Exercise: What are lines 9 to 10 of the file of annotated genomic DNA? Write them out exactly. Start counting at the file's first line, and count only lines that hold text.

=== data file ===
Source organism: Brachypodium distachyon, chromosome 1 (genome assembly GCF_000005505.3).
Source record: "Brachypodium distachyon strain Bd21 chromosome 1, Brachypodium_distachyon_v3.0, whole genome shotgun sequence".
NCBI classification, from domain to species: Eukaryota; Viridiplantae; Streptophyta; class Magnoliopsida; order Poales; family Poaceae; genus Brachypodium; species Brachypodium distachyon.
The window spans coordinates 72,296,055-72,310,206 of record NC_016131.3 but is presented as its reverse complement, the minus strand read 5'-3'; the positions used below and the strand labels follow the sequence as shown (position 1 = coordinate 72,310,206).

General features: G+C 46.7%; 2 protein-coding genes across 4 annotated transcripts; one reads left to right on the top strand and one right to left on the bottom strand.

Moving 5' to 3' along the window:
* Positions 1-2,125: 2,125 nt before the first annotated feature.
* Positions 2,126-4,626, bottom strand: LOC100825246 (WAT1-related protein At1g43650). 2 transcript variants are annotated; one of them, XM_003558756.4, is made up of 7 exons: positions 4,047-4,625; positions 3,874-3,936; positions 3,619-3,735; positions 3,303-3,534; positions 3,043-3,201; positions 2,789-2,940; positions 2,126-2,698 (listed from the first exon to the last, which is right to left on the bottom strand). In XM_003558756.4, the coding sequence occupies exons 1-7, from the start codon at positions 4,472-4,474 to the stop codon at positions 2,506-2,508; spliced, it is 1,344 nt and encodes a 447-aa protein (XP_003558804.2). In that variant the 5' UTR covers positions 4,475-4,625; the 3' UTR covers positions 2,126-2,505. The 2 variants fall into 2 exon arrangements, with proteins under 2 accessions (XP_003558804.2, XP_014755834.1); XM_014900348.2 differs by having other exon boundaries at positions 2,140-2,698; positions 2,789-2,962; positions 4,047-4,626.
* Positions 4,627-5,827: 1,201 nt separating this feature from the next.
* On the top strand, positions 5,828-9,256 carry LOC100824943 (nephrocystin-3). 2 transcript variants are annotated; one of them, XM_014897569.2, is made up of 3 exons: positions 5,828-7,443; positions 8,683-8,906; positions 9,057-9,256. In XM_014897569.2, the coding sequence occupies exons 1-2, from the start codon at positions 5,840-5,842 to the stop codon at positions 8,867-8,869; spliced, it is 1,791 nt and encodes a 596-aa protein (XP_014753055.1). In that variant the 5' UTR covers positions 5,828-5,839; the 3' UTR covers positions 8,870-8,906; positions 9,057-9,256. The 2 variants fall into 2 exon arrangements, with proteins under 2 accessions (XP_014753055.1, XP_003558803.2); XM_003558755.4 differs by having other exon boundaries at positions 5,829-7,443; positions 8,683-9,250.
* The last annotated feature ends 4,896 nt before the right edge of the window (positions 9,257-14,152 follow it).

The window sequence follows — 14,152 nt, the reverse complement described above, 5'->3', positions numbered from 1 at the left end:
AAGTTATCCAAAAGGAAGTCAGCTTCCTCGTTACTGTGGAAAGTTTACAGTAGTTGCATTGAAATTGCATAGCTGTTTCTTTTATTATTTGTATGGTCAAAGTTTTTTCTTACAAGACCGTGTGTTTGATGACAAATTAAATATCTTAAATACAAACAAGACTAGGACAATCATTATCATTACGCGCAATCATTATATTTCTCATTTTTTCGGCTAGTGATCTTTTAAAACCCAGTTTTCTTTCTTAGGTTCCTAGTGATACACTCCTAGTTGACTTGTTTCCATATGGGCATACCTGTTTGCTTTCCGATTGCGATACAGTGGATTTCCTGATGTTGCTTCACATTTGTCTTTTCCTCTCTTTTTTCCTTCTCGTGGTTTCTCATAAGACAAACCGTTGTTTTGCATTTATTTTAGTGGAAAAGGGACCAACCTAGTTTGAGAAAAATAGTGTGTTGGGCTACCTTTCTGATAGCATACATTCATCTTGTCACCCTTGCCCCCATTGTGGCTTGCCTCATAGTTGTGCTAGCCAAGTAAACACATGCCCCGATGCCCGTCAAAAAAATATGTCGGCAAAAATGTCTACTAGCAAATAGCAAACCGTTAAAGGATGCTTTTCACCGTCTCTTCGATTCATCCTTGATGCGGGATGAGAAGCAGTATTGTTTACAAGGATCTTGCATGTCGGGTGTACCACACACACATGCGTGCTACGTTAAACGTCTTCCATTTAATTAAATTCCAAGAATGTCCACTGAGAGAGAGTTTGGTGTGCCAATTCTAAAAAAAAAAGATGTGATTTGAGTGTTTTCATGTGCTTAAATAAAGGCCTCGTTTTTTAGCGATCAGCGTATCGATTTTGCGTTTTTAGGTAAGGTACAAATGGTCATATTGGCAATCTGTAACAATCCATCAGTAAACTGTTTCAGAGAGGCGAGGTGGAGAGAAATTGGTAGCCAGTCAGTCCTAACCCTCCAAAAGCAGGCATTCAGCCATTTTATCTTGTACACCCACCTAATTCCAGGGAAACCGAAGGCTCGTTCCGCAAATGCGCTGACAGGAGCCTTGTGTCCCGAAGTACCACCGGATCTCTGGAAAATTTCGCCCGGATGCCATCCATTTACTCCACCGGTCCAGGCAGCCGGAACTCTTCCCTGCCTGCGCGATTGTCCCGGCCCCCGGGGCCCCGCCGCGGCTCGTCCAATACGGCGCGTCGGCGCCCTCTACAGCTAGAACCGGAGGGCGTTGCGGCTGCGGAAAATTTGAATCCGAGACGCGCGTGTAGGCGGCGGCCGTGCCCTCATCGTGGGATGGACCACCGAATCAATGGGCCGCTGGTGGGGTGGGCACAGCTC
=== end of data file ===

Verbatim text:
* Positions 4,627-5,827: 1,201 nt separating this feature from the next.
* On the top strand, positions 5,828-9,256 carry LOC100824943 (nephrocystin-3). 2 transcript variants are annotated; one of them, XM_014897569.2, is made up of 3 exons: positions 5,828-7,443; positions 8,683-8,906; positions 9,057-9,256. In XM_014897569.2, the coding sequence occupies exons 1-2, from the start codon at positions 5,840-5,842 to the stop codon at positions 8,867-8,869; spliced, it is 1,791 nt and encodes a 596-aa protein (XP_014753055.1). In that variant the 5' UTR covers positions 5,828-5,839; the 3' UTR covers positions 8,870-8,906; positions 9,057-9,256. The 2 variants fall into 2 exon arrangements, with proteins under 2 accessions (XP_014753055.1, XP_003558803.2); XM_003558755.4 differs by having other exon boundaries at positions 5,829-7,443; positions 8,683-9,250.